Health

CSE welcomes FSSAI steps to ban use of potassium bromate

A CSE study has shown that 84 per cent of bread samples in Delhi contain residues of potassium bromate and/or potassium iodate, two food additives with potentially adverse health effects

 
By Karnika Bahuguna
Last Updated: Thursday 26 May 2016 | 06:36:13 AM
CSE found residues of potassium bromate and/or potassium iodate across all categories of bread (Photo credit: iStock)
CSE found residues of potassium bromate and/or potassium iodate across all categories of bread (Photo credit: iStock) CSE found residues of potassium bromate and/or potassium iodate across all categories of bread (Photo credit: iStock)

Delhi-based non-profit Centre for Science and Environment has welcomed the announcement made by the Food Safety and Standards Authority of India (FSSAI) which said it would remove potassium bromate from the list of food additives. On May 23, CSE had released a study which showed that 84 per cent of bread samples in Delhi contained residues of potassium bromate and/or potassium iodate, two food additives banned by many countries for their potentially adverse health effects.

“We welcome the steps initiated by FSSAI to ban potassium bromate and evaluate the use of potassium iodate—we hope a ban on potassium iodate will follow. The Authority’s quick response to what we found in our study reestablishes our stand that public health must remain a priority,” said Chandra Bhushan, deputy director general, CSE.

The International Agency for Research on Cancer has declared potassium bromate as possibly carcinogenic to humans. Potassium iodate, when used in bread and bakery products, may lead to higher intake of iodine which can potentially affect thyroid function. Following the release of the CSE study, the FSSAI announced that it would soon notify the removal of potassium bromate from the list of additives. It also said that it was examining evidence in case of potassium iodate and a decision would be taken soon. Union Health Minister J P Nadda is reported to have asked department officials to report on the matter on an urgent basis.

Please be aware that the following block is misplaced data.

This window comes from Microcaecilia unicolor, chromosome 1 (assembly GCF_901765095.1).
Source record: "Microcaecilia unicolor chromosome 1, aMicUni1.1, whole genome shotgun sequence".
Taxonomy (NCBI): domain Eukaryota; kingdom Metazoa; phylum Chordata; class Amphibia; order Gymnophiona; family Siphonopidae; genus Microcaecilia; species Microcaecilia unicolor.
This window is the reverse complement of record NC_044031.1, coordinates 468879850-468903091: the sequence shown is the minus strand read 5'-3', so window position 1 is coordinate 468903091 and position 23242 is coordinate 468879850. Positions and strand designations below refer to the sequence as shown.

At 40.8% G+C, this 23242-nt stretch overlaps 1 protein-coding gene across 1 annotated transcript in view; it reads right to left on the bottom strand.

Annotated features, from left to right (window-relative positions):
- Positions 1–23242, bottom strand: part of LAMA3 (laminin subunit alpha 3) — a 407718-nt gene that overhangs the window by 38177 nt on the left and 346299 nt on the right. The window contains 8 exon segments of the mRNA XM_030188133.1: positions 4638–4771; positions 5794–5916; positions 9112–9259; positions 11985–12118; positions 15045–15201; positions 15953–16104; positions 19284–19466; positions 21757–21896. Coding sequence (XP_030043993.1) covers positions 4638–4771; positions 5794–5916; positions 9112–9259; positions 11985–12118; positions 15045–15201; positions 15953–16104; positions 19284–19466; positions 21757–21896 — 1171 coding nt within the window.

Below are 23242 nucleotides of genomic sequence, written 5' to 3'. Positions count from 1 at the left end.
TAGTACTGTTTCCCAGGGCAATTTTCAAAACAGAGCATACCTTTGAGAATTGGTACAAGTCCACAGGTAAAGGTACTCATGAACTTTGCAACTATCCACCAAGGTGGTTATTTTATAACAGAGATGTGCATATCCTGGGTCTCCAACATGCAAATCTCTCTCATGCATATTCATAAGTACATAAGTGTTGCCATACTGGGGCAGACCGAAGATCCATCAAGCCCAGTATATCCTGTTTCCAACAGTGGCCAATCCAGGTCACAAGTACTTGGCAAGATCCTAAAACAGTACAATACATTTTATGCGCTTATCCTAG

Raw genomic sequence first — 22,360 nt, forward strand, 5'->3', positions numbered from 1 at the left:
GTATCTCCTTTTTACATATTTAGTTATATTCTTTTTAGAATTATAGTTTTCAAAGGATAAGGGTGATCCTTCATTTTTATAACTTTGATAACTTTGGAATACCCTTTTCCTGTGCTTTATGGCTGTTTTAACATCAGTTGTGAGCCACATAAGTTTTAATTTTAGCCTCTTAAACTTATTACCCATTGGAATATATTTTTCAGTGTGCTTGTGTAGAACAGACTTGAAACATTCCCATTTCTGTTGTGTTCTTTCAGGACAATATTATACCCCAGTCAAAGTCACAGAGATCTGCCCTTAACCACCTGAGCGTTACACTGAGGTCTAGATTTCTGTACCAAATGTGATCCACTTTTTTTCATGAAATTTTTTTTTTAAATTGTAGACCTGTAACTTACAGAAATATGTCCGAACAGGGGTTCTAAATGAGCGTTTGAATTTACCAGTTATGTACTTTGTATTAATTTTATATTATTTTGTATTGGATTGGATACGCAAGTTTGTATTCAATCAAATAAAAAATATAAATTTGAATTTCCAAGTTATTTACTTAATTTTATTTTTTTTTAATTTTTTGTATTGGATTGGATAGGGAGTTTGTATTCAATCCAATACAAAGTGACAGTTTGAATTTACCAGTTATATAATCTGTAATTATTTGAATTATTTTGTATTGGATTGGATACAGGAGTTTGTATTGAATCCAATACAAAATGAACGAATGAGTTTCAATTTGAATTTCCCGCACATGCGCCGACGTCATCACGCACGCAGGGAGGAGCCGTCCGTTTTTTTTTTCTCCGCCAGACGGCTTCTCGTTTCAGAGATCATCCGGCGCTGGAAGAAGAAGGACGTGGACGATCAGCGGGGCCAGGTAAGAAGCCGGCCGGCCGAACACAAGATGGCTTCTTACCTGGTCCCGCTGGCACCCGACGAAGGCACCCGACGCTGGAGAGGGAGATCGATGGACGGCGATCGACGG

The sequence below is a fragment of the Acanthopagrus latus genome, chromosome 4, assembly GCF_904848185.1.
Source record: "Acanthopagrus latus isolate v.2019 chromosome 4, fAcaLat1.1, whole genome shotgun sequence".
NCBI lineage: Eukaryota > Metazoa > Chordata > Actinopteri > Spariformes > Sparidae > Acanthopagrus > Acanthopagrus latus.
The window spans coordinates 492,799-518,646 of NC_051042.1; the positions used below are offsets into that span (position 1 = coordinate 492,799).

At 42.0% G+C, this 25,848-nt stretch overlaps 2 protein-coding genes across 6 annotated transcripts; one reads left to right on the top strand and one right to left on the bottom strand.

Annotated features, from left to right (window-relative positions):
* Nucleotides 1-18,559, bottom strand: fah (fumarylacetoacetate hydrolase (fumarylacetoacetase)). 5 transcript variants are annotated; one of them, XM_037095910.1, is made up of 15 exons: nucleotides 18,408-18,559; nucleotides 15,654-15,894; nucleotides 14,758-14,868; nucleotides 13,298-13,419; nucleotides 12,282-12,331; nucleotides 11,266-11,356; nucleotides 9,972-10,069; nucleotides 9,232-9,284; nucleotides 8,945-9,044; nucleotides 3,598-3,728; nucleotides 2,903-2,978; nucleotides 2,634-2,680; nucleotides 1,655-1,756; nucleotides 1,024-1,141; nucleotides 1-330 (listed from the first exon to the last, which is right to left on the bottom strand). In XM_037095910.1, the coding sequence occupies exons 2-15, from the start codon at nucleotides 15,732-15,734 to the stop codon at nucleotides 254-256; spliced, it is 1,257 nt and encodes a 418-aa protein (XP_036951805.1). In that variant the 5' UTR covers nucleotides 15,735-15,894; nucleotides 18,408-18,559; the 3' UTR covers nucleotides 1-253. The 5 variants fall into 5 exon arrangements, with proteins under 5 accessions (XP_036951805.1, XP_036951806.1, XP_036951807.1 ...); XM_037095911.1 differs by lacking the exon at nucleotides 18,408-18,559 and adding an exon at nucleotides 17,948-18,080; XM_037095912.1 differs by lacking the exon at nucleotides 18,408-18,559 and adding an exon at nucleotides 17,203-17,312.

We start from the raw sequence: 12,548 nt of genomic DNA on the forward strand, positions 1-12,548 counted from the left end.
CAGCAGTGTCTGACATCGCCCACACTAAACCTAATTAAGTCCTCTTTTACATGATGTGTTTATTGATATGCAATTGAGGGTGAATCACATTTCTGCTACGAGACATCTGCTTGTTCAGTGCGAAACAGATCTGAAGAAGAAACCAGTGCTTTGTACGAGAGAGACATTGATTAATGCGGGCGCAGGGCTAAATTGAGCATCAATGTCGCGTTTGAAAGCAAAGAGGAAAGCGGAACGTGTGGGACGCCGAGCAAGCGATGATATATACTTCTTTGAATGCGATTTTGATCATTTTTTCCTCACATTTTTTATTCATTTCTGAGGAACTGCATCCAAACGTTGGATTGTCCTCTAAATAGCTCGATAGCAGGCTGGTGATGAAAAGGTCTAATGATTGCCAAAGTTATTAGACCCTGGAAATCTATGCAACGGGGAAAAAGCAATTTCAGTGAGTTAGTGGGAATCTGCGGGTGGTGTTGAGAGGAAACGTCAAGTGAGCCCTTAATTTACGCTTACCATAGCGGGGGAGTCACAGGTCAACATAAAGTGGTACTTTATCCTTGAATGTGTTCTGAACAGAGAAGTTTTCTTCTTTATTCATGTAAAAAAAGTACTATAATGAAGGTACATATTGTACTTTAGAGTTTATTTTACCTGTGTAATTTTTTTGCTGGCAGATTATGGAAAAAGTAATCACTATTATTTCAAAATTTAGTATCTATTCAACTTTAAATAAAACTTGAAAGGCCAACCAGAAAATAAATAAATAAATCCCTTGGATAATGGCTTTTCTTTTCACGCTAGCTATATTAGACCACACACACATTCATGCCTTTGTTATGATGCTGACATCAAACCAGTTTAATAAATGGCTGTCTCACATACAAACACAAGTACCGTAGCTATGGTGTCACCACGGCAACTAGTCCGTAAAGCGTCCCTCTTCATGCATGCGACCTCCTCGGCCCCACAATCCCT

The CSE study also had ramifications for the stocks of some of the brands tested. At the time of writing this story, shares of Jubilant FoodWorks Ltd, which owns Domino’s, were down over 4 per cent and Britannia Industries Ltd was down 0.1 per cent on the National Stock Exchange.

Subscribe to Weekly Newsletter :

IEP Resources:

Acute renal failure following accidental potassium bromate poisoning: A case report

Toxicity and carcinogenicity of potassium bromate-A new renal carcinogen

We are a voice to you; you have been a support to us. Together we build journalism that is independent, credible and fearless. You can further help us by making a donation. This will mean a lot for our ability to bring you news, perspectives and analysis from the ground so that we can make change together.

Comments are moderated and will be published only after the site moderator’s approval. Please use a genuine email ID and provide your name. Selected comments may also be used in the ‘Letters’ section of the Down To Earth print edition.

  • Bread :
    Commercial production Oven Continious mechanised system sprung up during Second world war ; now we have to wage a war against its limits potassium bromate toxicity
    Not only that overburntbread .glass bottles ovens ...many more going unchecked in DIGITAL INDIA

    Posted by: KaruppiahGanesan | 2 years ago | Reply